Listen to this week's new entries on my Spotify playlist of all the top 50 hits from 1995 (updated weekly):

Next week: another high-flying top 5 debut, plus two dance remakes of very well known songs.

Back to: Jun 4, 1995 <<<<<<<<<<<<<  GO  >>>>>>>>>>>>> Forward to: Jun 18, 1995

Monday, 8 June 2020

This Week In 1980: June 8, 1980

From Dragon and Mi-Sex to Sharon O'Neill and Jenny Morris, many bands and singers from New Zealand have made their way across the Tasman to break into the Australian music scene and, in many cases, take up residency here.

Australia only had a one-night stand with Kim Hart

This week in 1980, a new Kiwi singer entered the Australian chart with what I believe was her first local release. Also arriving on the top 50 this week was the latest single by a New Zealand band who were enjoying...

Australian Top 50 Singles Chart - week ending June 8, 1980

...their final week at number 1 with previous hit "I Got You". Split Enz's mega-hit spent its eighth week on top.

Off The Chart
Number 100 "Rhapsody" by Wayne Roberts
Peak: number 88
Interest in this track by the Brisbane radio personality was likely limited to Queensland, where it reached the top 40. It was one of two national top 100 appearances "Waynee Poo" made.

Number 99 "Heart Of Stone" by Edith Bliss
Peak: number 86
Her first single had made the upper half of the top 50, but singer/TV personality Edith Bliss struck out with this follow-up (and bizarrely decided to keep her handbag on in the music video).

Number 90 "I Pledge My Love" by Peaches & Herb
Peak: number 73
They'd had two top 15 hits in 1979 thanks to "Shake Your Groove Thing" and "Reunited" but Herb Fame and Linda Greene (the third "Peaches") ran out of steam with this final top 100 appearance, which was also the duo's final US hit.

Number 81 "The Part Of Me That Needs You Most" by Exile
Peak: number 81
Things had been going steadily downhill since their 1978 chart-topper, "Kiss You All Over", with this fourth top 100 single by the American band following "You Thrill Me" (number 31) and "How Could This Go Wrong" (number 68).

New Entries
Number 49 "Oh Susie" by Secret Service
Peak: number 49
This former Swedish number 1 came from a band that had got together (as Ola+3) to compete in 1979's Melodifestivalen, the competition to find Sweden's entry for the Eurovision Song Contest . Although they didn't get through, they had success across Europe in their new guise as Secret Service with this synthpop track. Singer Ola Håkansson went on to be come a record company executive, forming Stockholm Records in 1992.

Number 47 "Love Is Enough" by Linda George / Paul McKay
Peak: number 42
This ballad was a return to the chart for singer Linda George, who'd reached the top 15 a couple of times in 1973-74. Besides her solo career, Linda was well known as a session singer throughout the '70s and '80s, but I can't tell you a thing about her duet partner, Paul McKay, other than the fact he came from Melbourne.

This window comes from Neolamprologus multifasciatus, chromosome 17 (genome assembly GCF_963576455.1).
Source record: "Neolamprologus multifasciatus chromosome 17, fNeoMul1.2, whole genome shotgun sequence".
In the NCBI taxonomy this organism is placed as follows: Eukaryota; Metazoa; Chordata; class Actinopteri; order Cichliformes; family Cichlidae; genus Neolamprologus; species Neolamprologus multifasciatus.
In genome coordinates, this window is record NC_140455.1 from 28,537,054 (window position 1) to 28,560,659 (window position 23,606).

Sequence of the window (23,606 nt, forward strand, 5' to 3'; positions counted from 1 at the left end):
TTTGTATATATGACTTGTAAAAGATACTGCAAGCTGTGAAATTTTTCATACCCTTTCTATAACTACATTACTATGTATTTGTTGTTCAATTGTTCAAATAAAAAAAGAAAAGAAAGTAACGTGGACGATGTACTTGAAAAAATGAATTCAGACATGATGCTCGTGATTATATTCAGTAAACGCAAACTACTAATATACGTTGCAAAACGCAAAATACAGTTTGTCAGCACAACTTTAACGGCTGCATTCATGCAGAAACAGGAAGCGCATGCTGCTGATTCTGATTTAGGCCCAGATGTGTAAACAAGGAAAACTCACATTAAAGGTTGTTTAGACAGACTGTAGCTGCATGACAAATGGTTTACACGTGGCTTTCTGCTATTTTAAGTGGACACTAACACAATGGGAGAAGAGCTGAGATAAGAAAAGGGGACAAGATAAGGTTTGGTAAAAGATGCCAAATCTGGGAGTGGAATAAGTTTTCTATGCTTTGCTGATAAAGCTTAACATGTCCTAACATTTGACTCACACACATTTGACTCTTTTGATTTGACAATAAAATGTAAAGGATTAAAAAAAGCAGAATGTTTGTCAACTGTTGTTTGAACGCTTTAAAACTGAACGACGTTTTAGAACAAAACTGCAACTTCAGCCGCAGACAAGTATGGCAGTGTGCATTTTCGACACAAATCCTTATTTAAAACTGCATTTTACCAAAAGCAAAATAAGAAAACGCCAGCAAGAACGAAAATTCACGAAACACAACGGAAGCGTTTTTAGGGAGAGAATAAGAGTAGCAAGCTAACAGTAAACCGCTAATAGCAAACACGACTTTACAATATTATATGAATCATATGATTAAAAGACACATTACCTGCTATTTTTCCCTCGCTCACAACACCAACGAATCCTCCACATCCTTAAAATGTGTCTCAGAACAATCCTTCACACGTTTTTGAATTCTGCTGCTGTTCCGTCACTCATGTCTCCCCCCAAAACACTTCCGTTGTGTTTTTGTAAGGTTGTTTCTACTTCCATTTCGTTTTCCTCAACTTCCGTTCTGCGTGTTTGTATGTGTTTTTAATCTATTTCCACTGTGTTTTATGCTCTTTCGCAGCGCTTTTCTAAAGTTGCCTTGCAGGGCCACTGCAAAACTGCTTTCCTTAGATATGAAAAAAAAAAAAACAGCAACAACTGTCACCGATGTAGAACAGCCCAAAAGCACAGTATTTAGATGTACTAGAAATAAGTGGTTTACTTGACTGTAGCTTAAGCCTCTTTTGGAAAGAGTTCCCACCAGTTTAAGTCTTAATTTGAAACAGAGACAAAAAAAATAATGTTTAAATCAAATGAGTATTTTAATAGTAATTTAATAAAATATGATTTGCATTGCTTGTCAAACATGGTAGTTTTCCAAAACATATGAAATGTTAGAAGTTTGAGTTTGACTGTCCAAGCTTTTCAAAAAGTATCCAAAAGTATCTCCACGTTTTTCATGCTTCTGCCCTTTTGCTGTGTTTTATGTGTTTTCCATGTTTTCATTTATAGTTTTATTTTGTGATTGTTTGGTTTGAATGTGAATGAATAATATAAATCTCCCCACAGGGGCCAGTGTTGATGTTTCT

Number 42 "I Hope I Never" by Split Enz
Peak: number 18
With "I Got You" winding up its time as the best-selling single in Australia, New Zealand's Split Enz, who'd relocated to Australia in the mid-'70s, lifted this second track from the True Colours album. Although not as big a hit as its predecessor, ballad "I Hope I Never", which featured lead vocals from Tim Finn this time around, became the band's fourth top 20 hit locally - a tally they would quickly add to over the next few years.

Number 36 "Love At First Night" by Kim Hart
Peak: number 6
The latest New Zealander to cross over to Australia was singer Kim Hart, who'd already released a bunch of songs back home in 1978-79. Coming out on both sides of the Tasman around the same time, "Love At First Night" became the biggest hit of her career when it reached number 15 in NZ and the Australian top 10. A slinky disco-infuenced track, it was reminiscent of Christie Allen's "Goose Bumps" and a favourite on Countdown. Unfortunately, it would be Kim's only success, with subsequent singles all failing to make the top 50.

Number 35 "Cheap Wine" by Cold Chisel
Peak: number 8
1980 really was a banner year for Aussie rock classics. Following landmark hits by The Angels and Australian Crawl a few weeks ago, this second single from the just released East album became Cold Chisel's first top 10 hit - something the band had been aiming for by recording their most commercial collection of songs to date. 

Listen to this week's new entries on my Spotify playlist of all the top 50 hits from 1980 (updated weekly):

Next week: the debut of an Australian band who would feature on the singles chart until the end of the decade (and slightly beyond).

Back to: Jun 1, 1980 <<<<<<<<<<<<<  GO  >>>>>>>>>>>>> Forward to: Jun 15, 1980